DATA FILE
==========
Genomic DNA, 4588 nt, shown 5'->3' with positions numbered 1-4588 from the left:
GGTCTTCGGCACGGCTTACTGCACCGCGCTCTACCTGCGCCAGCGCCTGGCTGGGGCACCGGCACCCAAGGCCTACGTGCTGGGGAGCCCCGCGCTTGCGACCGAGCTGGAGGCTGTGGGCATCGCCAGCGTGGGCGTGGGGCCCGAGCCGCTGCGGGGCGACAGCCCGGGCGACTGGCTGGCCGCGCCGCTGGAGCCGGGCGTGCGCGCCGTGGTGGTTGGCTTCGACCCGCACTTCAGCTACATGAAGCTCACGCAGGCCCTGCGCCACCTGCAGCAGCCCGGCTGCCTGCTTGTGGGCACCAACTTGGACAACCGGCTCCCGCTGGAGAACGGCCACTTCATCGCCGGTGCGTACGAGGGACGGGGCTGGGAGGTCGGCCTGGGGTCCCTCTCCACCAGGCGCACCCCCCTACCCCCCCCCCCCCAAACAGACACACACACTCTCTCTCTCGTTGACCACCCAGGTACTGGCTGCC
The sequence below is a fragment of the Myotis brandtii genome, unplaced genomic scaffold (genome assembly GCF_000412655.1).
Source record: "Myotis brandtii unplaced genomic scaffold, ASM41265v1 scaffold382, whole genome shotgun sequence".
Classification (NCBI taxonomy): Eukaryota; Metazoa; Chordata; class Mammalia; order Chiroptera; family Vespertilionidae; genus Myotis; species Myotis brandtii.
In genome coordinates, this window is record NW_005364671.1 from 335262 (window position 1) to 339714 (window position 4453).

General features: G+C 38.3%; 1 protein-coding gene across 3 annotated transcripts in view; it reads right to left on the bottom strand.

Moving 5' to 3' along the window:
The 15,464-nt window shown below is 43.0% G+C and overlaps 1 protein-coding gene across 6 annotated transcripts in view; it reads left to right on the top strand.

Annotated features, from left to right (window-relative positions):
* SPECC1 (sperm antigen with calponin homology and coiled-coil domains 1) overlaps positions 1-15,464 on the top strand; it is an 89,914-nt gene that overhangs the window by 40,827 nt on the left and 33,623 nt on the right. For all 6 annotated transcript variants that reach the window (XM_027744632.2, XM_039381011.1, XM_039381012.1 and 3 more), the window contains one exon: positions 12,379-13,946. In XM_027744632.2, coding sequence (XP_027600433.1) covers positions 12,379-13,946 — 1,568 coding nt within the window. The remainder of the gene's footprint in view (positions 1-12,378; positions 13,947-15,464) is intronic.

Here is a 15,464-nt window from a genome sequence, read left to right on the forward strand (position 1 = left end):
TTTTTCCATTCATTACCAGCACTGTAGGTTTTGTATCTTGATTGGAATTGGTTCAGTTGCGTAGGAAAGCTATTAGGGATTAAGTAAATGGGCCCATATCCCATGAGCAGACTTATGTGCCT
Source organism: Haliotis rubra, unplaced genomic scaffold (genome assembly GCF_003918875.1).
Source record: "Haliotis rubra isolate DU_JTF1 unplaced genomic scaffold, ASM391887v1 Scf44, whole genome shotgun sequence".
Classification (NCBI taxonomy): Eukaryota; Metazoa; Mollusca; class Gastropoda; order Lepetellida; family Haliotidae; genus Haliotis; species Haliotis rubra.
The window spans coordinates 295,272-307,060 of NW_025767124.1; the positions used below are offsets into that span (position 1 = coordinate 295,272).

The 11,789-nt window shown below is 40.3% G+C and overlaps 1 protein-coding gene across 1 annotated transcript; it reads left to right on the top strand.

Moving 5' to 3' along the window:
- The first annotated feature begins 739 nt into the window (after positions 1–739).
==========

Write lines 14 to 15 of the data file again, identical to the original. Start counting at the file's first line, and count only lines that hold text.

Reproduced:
Source organism: Haliotis rubra, unplaced genomic scaffold (genome assembly GCF_003918875.1).
Source record: "Haliotis rubra isolate DU_JTF1 unplaced genomic scaffold, ASM391887v1 Scf44, whole genome shotgun sequence".